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ERIC Number: ED564994
Record Type: Non-Journal
Publication Date: 2013
Pages: 124
Abstractor: As Provided
Reference Count: N/A
ISBN: 978-1-3036-7027-5
ISSN: N/A
Executing and Teaching Science--The Breast Cancer Genetics and Technology-Rich Curriculum Professional Development Studies of a Science Educator
Wragg, Regina E.
ProQuest LLC, Ph.D. Dissertation, University of South Carolina
This dissertation presents my explorations in both molecular biology and science education research. In study one, we determined the "ADIPOQ" and "ADIPORI" genotypes of 364 White and 148 Black BrCa patients and used dominant model univariate logistic regression analyses to determine individual SNP and haplotype associations with tumor or patient characteristics in a case-case comparison. We found twelve associations between individual SNPs and patient or tumor characteristics that impact BrCa prognosis. For example, the "ADIPOQ" rs1501299 C allele was associated with ER+ tumors (OR = 4.73, p = 0.001) among White women >50 years of age at their time of diagnosis. Also, the A allele was more frequent in the Black patient population among whom more aggressive subtypes are common. Similarly, the "ADIPORI" rs12733285 T allele was associated with both PR+ and ER+ tumors. (OR = 2.18 p = 0.001; OR = 1.88 p = 0.019, respectively). Our data suggest that several polymorphisms individually or as specific "ADIPOQ" and "ADIPOR1" haplotypes are associated with tumor characteristics that impact prognosis in BrCa patients. Thus, genotyping additional groups of patients for these SNPs could offer insight into the involvement of adiponectin signaling allele variance in BrCa outcomes. In our second study, we examined 1) how teachers' beliefs about themselves and their students influence the fidelity of implementation of their enactment of a technology-rich curriculum, and 2) how professional development support during the enactment leads to changes in teacher beliefs. From the analysis of two teachers' experiences through interviews, surveys, journal entries, and video recordings of their enactments, several different themes were identified. For example, teachers' beliefs regarding students' ability to learn using the curriculum influenced the fidelity of implementation and student learning. These observations led to the development of a model of professional development that would promote faithful implementation. This model included teaching of content knowledge, practice with the technology, modeling of classroom management skills, and reflective feedback of enactments in formal and informal environments. The implications of these findings are discussed in relation to professional development programs and curriculum designs seeking to institutionalize the practices of scientists in schools with a high level of fidelity of implementation. [The dissertation citations contained here are published with the permission of ProQuest LLC. Further reproduction is prohibited without permission. Copies of dissertations may be obtained by Telephone (800) 1-800-521-0600. Web page: http://www.proquest.com/en-US/products/dissertations/individuals.shtml.]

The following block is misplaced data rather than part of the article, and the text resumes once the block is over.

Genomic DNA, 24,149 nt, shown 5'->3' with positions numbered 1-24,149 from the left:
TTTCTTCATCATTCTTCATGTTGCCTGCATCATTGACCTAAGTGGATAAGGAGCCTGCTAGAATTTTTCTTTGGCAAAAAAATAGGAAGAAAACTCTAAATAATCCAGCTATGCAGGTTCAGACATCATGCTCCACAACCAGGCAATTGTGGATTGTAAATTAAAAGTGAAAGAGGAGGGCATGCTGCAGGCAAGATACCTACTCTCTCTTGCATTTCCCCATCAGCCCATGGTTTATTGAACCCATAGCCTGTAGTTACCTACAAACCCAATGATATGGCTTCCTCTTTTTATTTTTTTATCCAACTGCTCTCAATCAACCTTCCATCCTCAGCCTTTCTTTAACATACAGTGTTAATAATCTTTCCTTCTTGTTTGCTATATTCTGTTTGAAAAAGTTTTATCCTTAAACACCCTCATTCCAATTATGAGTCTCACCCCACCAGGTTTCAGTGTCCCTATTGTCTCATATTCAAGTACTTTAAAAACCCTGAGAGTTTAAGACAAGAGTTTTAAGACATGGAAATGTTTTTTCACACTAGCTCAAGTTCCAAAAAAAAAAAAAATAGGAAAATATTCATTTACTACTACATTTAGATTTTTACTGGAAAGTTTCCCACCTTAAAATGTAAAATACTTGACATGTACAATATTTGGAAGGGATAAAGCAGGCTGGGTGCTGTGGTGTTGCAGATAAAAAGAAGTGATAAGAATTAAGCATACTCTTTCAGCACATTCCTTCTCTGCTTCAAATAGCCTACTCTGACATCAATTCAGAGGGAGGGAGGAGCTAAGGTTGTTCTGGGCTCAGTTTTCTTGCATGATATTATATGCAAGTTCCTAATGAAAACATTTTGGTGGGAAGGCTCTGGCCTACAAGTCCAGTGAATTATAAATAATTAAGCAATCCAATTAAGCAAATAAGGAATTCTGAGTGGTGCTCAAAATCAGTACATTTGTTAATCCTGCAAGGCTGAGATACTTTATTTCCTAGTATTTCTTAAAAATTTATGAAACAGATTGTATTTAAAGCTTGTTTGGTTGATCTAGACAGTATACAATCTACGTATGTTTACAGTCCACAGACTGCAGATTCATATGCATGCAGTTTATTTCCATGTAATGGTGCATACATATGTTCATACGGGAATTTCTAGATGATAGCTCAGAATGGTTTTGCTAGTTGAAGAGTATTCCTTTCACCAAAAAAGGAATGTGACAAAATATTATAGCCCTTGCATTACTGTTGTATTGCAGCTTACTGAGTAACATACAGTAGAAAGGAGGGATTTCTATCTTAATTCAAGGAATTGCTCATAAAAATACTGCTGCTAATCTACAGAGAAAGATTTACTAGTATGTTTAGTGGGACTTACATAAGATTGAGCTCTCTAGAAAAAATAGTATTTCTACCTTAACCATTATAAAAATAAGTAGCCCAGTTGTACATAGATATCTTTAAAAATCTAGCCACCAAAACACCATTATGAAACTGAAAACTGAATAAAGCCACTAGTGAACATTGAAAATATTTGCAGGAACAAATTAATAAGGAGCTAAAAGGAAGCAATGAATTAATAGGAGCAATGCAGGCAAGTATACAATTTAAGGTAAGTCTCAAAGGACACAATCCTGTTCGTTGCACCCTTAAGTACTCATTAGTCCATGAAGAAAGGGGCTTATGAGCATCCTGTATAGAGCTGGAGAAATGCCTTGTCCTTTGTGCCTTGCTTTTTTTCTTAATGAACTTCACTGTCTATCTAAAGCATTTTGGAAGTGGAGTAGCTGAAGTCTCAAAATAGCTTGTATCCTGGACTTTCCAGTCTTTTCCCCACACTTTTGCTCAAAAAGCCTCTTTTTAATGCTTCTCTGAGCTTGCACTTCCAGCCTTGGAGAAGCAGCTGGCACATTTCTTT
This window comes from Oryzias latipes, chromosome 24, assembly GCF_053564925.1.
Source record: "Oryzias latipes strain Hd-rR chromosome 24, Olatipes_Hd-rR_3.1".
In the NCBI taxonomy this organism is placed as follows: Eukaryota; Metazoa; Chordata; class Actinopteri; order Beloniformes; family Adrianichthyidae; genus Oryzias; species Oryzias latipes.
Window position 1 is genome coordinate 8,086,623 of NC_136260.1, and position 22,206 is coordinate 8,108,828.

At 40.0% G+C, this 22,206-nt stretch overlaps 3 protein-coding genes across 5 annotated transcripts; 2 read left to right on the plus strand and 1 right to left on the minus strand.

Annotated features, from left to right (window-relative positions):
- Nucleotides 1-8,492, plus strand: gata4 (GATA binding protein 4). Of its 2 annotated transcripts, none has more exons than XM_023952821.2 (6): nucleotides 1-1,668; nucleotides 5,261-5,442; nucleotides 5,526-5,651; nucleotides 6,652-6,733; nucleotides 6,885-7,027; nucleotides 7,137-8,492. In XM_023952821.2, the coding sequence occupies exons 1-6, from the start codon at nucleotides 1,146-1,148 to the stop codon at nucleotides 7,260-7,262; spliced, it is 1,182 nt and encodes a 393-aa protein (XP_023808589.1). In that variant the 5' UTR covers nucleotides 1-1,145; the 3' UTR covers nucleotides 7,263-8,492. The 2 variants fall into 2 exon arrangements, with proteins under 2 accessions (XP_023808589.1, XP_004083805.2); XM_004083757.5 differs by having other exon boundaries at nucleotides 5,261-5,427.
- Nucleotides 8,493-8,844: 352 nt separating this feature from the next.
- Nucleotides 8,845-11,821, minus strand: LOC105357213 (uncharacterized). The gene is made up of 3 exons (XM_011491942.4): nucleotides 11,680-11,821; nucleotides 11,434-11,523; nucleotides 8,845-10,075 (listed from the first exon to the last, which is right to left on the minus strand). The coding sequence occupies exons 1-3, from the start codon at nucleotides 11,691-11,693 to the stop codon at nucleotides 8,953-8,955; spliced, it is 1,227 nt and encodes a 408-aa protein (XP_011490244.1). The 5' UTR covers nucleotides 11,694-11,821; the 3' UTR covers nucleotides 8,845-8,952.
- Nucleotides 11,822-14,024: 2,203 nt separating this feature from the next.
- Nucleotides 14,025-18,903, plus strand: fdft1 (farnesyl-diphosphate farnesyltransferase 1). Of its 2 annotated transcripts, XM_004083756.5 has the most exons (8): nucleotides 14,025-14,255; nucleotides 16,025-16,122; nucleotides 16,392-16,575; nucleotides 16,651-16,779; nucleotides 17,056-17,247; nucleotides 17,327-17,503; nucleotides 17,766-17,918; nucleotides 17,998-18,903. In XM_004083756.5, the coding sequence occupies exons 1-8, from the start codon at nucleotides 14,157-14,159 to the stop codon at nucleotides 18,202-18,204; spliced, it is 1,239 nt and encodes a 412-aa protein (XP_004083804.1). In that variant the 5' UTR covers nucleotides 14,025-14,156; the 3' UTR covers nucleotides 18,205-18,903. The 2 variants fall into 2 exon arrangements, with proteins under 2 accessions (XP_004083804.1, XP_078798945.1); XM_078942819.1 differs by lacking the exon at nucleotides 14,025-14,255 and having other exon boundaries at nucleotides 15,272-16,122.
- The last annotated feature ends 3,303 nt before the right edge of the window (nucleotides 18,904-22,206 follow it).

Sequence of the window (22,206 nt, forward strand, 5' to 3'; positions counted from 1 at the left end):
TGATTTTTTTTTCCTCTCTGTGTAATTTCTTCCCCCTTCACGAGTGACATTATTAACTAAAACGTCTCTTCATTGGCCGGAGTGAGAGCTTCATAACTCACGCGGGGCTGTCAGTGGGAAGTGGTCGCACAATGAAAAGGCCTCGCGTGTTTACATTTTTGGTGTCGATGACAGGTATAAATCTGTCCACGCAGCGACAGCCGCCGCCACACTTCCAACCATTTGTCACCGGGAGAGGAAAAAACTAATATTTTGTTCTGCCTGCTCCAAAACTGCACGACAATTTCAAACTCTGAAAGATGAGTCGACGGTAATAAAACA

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Publication Type: Dissertations/Theses - Doctoral Dissertations
Education Level: N/A
Audience: N/A
Language: English
Sponsor: N/A
Authoring Institution: N/A